Match Coverage

Everton 2-1 City: match report and goals

A couple of weeks back when I knew I’d be writing the match reports for City Watch, my Dad asked me whether I could simply write down the word ‘shite’ and then sign off. Unfortunately, I’m not sure my editor would permit such an abrupt review of the game, but the five letter expletive is the perfect adjective to describe our latest non-performance.

Everton, who put on a display as mellifluous as the famous Z-Cars theme that has welcomed the Toffees on to Goodison Park for the last 53 years, were fantastic. Slouching in 11th place, Premier League Everton has been less mighty than the sum of its parts this term, but Romelu Lukaku, Ross Barkley and Muhamed Bešić put on respectively commanding spectacles on Wednesday night to ensure that silverware remains in their sights.

It was the same old agonising story for us, though. Boss the opening 20 minutes, create nothing, start clumsily giving the ball away, let the opposition take control, concede. Repeat. Boss the opening 20 minutes, create nothing, start clumsily giving the ball away, let the opposition take control, concede. Repeat. It’s incredibly frustrating given the quality of our personnel and it’s even more disappointing that drab performances like last night’s have flattened the expectations of some of our fans. Come off it, guys, we really should be demanding more from our players.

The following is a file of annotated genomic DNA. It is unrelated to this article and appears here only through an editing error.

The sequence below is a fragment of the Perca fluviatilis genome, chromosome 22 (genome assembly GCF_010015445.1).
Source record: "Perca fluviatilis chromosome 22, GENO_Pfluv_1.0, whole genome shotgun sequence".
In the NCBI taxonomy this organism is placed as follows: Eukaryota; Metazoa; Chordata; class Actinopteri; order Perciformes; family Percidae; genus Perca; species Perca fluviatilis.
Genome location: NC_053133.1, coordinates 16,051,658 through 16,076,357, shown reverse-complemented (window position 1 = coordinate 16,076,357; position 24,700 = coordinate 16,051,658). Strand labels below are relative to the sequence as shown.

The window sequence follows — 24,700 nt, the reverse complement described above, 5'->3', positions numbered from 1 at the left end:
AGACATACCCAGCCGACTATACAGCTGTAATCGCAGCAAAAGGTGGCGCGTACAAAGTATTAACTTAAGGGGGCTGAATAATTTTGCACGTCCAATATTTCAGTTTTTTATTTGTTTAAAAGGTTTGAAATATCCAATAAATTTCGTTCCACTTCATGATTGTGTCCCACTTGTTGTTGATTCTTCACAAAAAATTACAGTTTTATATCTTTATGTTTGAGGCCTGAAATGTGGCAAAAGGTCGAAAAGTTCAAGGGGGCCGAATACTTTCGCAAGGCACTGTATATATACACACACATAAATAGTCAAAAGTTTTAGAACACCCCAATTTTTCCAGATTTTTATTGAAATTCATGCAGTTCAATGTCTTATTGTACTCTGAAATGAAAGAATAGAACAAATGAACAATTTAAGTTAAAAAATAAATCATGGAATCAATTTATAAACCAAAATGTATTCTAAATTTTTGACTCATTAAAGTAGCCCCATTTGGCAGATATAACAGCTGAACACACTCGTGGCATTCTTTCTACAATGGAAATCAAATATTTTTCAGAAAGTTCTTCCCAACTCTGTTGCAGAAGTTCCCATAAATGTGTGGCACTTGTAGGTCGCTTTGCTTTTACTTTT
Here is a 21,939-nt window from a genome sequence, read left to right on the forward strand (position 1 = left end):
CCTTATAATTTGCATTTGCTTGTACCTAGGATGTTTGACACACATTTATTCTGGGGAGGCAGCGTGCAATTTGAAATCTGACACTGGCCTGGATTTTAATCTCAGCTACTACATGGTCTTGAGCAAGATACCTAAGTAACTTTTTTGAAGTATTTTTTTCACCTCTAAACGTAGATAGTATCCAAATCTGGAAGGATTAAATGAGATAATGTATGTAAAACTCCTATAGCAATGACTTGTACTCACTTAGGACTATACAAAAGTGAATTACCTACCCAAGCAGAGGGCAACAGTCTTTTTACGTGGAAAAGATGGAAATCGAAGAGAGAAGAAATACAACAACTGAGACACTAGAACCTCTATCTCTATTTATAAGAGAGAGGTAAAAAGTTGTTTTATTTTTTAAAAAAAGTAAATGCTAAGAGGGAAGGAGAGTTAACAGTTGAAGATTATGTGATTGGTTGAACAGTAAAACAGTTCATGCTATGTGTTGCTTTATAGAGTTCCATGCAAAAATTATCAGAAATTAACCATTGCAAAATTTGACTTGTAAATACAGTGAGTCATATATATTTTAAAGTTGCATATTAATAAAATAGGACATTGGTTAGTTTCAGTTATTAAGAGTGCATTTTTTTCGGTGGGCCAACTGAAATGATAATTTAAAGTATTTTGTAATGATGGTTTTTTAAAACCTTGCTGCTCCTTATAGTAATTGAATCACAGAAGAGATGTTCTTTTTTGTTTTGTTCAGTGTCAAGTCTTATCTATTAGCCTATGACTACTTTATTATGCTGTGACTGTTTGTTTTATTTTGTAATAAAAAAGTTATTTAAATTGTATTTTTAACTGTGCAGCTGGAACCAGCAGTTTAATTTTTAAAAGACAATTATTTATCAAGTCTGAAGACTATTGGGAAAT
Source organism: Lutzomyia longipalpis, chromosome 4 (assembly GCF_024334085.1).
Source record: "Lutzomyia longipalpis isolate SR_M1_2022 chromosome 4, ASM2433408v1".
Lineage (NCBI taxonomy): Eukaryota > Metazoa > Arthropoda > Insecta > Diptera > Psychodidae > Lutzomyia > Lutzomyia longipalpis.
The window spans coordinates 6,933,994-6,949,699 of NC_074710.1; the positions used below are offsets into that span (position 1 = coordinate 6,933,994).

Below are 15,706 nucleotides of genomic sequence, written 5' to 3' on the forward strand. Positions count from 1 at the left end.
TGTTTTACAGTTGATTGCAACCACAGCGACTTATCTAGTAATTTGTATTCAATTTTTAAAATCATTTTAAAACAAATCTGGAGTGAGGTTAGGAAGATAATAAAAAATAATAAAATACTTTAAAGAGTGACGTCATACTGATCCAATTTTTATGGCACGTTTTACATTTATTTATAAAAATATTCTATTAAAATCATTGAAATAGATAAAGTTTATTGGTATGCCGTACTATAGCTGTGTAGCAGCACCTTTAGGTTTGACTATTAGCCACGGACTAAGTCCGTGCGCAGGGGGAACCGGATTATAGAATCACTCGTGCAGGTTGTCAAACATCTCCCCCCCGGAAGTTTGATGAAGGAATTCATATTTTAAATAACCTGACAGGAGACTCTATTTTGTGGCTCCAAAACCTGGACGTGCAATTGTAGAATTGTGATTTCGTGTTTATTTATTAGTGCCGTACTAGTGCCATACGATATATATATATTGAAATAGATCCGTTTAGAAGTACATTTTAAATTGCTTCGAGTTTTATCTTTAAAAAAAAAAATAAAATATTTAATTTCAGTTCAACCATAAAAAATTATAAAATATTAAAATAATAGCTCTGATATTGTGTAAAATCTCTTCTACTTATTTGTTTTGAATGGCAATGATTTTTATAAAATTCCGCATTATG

Yaya, Sergio and David – the axis that has been so critical to our success – just didn’t show enough. Call me a broken record, but there was a point last night when I actually laughed at how bad Touré’s attempts at defending were. As one of their players skipped towards our 18-yard-box, Touré seemed to disguise an attempt to have a little sit down with a half-arsed swipe. Manuel seems to trust him more than any other midfielder, but we must ask whether he’s keeping Yaya on the field merely for his ability to flick the magic switch on for a couple of minutes. Has Pellegrini accepted that we’re now having to rely on moments of individual brilliance to keep up chugging along?

Touré’s adversary on the night, however, was exceptional. Putting in the effort and showing the tenacity that the Ivorian could not, Bešić set the pace for the hosts in the first half and sprinted 30 yards to put one of the meatiest challenges you’ll see in on the 32-year-old. It was a real crowd pleaser and as they began to realise that our narrow approach was never getting behind their back line, Everton, and Bešić, began to dominate the half. Without Raheem Sterling or Jesús Navas in the starting XI, there was no penetration and certainly no help for Bacary on the right, nor Gaël on the left. I praised Pellegrini’s decision to replace Kolarov with the more defensive-minded Clichy in anticipation of a rough night against Gerard Deulofeu, but he struggled without a recognised winger in front of him.

Nicolás Otamendi on the other hand, the absolute brute, welcomed the host’s dominance with open arms, taking the opportunity to grip the game by the bollocks and to put in a few of those trademark crunching tackles – most notably a brilliantly timed slide to deny Lukaku. With his tattoos and that perfectly coiffed beard, Otamendi resembles a prison inmate more than a footballer, but the Argentine made sure our defending was better than its usual criminal standards.